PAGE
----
Brittle star underwater

Brittle starfish inspires robot design with expendable limbs

Image credit: Dreamstime

The brittle star - an echinoderm closely related to the starfish - has served the inspiration for a new type of robot capable of adapting to physical damage. This could make them resilient the dangers of some environments in which they may be expected to operate.

Researchers at Tohoku University, Japan, have developed a robot capable of immediately adapting to unexpected damage. This sets the new family of robots ahead of conventional robots, which typically take tens of seconds or several minutes to recover from unexpected damage due to the computationally intense process of responding to physical damage.

“Robots are now required to work in harsh environments inaccessible to humans, such as disaster areas, distant planets and deep oceans,” the researchers wrote. “A major obstacle in this regard is that robots cannot cope with physical damage to their bodies.”

The team, based at the Research Institute of Electrical Communication at Tohoku University, turned to the brittle star for inspiration for the new family of more resilient robots.

Brittle stars - which are closely related to starfish - are primitive sea creatures which crawl along the sea floor with five thin, expendable arms. These creatures lack a sophisticated central nervous system, but have the unique ability to manage the loss of their whip-like arms by adapting its motion.

The researchers carried out research on ten adult brittle stars, amputating their arms and observing how they were able to coordinate their remaining arms to continue with motion. Based on what they observed from the creatures, they developed a simple mathematical model to describe the motion, and from this, suggested that a robotic version of the brittle star could consist of arms controlled by a simple decentralised mechanism. Each arm kicks back against the ground when it experiences a reaction force.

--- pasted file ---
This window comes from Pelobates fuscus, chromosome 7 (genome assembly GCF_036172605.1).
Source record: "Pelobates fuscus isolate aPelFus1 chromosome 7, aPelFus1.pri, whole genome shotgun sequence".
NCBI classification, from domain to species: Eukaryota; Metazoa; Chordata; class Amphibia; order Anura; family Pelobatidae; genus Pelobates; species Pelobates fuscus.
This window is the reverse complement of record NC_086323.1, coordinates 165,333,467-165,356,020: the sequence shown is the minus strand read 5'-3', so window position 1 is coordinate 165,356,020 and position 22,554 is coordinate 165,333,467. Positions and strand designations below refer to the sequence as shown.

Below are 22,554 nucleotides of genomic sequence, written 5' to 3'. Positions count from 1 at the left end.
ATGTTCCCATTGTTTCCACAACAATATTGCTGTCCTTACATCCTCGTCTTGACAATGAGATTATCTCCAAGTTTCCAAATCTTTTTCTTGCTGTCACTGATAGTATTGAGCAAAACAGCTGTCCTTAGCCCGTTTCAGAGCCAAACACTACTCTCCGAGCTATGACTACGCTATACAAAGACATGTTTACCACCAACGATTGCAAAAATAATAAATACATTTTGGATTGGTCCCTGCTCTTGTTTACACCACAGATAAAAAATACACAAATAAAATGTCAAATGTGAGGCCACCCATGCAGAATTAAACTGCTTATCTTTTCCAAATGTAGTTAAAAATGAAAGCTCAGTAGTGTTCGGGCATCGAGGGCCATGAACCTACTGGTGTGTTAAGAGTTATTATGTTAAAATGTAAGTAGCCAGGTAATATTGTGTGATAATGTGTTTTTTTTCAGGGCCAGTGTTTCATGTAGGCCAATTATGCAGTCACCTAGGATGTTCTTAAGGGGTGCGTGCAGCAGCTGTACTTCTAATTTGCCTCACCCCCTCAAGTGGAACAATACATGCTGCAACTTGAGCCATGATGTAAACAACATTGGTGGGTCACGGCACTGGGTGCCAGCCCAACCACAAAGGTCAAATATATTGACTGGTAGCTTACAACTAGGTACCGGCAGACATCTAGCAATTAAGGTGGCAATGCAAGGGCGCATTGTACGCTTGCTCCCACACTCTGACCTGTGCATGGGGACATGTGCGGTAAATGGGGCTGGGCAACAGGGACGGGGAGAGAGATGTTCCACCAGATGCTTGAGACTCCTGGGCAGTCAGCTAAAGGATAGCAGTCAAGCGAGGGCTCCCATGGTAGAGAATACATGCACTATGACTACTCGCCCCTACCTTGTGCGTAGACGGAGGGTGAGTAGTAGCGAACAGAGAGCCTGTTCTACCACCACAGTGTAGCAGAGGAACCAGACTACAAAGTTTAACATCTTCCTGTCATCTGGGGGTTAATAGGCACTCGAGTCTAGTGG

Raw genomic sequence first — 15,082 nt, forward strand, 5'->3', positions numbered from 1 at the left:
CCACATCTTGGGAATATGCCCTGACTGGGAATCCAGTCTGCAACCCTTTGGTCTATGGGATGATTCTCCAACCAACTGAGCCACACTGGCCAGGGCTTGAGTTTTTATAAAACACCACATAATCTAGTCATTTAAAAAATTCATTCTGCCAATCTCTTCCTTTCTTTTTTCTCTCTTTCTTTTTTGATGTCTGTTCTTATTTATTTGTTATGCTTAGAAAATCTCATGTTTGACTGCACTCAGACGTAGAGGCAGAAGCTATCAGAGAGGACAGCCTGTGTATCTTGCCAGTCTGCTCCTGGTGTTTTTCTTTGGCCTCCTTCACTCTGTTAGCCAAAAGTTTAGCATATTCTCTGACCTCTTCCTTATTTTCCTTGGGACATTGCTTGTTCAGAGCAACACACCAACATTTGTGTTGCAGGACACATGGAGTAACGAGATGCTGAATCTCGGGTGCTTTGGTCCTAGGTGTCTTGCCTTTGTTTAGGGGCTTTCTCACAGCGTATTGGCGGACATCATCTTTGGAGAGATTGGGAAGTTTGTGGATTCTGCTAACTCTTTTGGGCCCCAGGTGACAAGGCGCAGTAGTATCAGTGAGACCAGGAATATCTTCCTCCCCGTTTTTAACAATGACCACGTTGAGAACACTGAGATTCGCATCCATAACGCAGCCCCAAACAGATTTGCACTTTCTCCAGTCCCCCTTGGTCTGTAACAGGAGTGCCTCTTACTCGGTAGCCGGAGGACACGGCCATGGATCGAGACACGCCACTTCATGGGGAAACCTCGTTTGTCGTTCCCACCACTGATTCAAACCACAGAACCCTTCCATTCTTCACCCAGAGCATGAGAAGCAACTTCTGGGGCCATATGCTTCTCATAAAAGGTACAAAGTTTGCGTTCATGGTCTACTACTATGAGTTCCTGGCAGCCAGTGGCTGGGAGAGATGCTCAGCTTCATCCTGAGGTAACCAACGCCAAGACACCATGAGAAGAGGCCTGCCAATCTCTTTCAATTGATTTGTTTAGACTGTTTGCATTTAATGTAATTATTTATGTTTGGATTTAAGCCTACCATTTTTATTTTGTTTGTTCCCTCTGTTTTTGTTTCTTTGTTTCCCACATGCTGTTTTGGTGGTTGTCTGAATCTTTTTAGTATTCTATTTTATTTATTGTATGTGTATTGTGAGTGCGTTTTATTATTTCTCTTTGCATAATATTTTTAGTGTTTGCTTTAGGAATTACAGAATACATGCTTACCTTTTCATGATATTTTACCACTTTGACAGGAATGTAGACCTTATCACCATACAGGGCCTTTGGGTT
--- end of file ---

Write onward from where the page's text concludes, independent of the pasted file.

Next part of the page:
Developing a robot based on this simple model, the researchers were able to create a sample robot inspired by the brittle stars, PENTABOT, which is capable of continuing to move a few seconds after having an arm destroyed by coordinating its remaining arms appropriately. Due to the low computational cost of adjusting its motion, PENTABOT can react in real-time to unexpected damage.

The researchers hope that their study could help develop robots capable of working in unpredictable, inhospitable environments such as the rubble after a natural disaster or nuclear meltdown.

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